In the Ovation series “A Young Doctor’s Notebook,” Jon Hamm and Daniel Radcliffe star as young and old versions of the same character, an unnamed physician assigned to a tiny hospital in a remote village in revolutionary Russia. Think “Northern Exposure” meets “Dr. Zhivago.”
Adapted from a collection of semiautobiographical stories by Mikhail Bulgakov, it’s a surprisingly low-profile, offbeat project for two actors known for iconic roles, but there are plenty of reasons to watch other than the chance to see Harry Potter and Don Draper on screen together.
Though it’s a period piece with a literary pedigree, as was “Mad Men,” the darkly comic and surreal “A Young Doctor’s Notebook” is also in keeping with the quirky material Hamm has gravitated toward outside of that groundbreaking AMC series — shows including “Archer,” “Childrens Hospital” and the IFC comedy “The Increasingly Poor Decisions of Todd Margaret,” with which it shares a producer and several writers.
Sporting an impressive beard, Hamm explained his attraction to “A Young Doctor’s Notebook,” his taste for British comedy and his post-“Mad Men” plans over a cup of black coffee recently in New York City.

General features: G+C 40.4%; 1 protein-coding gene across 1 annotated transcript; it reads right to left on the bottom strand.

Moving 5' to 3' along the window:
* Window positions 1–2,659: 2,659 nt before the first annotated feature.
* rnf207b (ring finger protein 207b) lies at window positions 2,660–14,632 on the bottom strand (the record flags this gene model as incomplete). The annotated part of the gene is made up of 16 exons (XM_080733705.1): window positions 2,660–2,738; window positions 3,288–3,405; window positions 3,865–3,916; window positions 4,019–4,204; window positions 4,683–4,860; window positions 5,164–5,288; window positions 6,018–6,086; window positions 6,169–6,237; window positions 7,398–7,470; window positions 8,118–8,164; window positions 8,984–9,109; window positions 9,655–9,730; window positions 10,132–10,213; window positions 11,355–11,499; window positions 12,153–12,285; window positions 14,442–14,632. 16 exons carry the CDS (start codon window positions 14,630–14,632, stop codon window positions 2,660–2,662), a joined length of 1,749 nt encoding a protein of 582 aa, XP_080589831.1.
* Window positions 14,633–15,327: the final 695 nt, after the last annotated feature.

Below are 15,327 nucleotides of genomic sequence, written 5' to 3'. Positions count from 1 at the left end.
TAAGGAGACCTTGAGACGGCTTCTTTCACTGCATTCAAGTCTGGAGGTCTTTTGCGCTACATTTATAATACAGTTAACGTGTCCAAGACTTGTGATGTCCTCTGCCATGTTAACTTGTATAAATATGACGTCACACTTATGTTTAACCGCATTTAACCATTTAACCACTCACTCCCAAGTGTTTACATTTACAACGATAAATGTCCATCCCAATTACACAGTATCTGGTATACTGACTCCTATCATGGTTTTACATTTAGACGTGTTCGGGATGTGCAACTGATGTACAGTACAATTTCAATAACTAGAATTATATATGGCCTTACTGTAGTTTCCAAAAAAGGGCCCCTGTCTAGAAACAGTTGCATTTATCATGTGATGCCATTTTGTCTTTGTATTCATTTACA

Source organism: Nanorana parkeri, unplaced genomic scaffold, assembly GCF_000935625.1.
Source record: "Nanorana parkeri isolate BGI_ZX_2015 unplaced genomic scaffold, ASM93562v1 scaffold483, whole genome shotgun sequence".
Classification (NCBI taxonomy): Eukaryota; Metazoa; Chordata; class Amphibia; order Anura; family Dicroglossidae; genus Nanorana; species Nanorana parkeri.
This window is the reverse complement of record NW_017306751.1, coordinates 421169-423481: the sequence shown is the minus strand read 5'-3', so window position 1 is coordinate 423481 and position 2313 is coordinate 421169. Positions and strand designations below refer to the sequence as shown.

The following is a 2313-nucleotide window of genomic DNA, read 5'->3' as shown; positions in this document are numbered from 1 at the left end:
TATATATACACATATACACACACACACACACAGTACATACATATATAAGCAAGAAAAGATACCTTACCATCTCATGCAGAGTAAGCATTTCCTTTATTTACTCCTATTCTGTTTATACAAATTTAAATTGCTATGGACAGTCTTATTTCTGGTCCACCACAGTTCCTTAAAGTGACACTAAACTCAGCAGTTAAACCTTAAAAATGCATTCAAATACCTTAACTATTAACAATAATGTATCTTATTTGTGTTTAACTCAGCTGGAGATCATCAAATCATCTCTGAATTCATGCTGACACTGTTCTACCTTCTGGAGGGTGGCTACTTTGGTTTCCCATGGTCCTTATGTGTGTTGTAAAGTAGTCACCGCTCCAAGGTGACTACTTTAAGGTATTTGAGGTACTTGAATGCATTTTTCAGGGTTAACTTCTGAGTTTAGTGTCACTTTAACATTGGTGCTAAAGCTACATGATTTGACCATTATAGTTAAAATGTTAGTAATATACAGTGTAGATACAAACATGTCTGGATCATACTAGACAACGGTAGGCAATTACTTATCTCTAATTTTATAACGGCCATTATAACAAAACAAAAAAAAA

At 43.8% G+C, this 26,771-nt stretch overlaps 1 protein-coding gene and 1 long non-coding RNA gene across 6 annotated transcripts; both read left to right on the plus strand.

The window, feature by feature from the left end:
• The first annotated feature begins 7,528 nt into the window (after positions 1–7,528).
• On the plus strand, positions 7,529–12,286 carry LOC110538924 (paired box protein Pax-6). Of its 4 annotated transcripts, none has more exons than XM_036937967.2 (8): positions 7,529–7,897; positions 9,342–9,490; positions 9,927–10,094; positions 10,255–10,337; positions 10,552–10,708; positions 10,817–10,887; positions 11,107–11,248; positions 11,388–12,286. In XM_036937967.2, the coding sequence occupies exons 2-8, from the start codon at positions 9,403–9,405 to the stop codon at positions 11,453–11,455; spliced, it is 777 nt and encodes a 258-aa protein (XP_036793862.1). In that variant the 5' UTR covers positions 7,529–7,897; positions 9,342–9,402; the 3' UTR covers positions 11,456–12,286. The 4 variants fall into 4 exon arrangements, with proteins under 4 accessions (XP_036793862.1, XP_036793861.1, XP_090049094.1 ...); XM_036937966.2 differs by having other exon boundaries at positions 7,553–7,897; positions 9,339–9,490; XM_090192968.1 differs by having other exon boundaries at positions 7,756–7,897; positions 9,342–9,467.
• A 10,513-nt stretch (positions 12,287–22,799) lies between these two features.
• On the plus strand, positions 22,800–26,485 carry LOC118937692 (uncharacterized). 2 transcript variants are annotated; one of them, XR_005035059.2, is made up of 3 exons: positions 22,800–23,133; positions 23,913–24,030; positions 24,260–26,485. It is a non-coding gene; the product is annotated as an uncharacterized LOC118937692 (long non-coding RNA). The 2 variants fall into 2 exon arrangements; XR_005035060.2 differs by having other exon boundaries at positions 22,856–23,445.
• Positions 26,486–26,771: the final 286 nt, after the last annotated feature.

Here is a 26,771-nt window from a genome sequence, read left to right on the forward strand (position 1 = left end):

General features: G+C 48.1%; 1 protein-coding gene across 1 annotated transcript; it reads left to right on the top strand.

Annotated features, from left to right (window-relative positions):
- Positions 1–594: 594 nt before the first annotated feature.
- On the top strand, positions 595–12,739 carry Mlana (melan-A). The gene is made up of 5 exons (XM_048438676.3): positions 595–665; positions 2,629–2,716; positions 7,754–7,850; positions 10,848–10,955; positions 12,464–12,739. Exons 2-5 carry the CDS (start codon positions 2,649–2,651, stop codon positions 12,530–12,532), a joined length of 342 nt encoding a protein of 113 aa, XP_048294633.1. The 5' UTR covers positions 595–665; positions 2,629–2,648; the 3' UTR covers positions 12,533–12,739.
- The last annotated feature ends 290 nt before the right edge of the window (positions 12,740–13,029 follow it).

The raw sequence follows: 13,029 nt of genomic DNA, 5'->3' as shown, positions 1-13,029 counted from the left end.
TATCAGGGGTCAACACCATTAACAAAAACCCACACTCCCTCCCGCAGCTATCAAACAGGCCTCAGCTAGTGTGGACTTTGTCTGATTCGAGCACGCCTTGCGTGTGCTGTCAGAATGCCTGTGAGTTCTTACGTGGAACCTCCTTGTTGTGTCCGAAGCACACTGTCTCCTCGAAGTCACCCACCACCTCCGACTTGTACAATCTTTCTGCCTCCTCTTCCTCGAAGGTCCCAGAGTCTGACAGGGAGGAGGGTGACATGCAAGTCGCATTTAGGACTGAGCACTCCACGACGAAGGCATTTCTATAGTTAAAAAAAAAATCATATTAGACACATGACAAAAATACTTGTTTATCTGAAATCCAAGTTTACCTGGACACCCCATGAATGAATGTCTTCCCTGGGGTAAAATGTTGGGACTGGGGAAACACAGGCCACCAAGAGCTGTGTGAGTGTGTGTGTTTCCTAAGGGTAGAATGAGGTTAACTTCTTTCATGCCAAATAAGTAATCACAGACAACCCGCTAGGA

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Q: You’re attached to this project as both an executive producer and an actor. How’d you get involved?
A: People get a strange idea when they see the words “executive producer,” because it doesn’t actually mean you did anything. That’s the producer. (Laughs) My good friend and producer Clelia Mountford had said, “If you ever come across something you want to produce, let me know.” And I said the same. And for whatever reason, we happened to be talking about Russian literature one day and she sent me this book and I was like, “Well, this is interesting.” This is a book of short stories, and by its nature, that seems to be very episodic. I knew how British television works (the series originated on the British network Sky Arts), which is it doesn’t need 22 episodes or this vast order. I envisioned it as kind of a little one-off miniseries.
I always wanted to work in the U.K. I’ve been an Anglophile for quite some time and it was a chance to work with some talented people. And I kind of had the idea, “What about Dan Radcliffe?” This is back when we just had the source material, we didn’t really have a script and I would just produce it, maybe not even be in it. Then we had the idea of getting these two sides of the character in the same scene.
Q: So you were already a fan of Russian literature?
A: I was an English major, so I read Tolstoy and Dostoevsky and Solzhenitsyn and Bulgakov. Other than Chekhov, there’s not a lot of stuff that gets produced from the Russian writers over here. So it seemed like a fairly fertile ground to be plowed. Other than “The Master and Margarita,” not a lot of people know a lot of Bulgakov’s work. He’s a really fantastic writer.
Q: How did you decide to cast Daniel Radcliffe?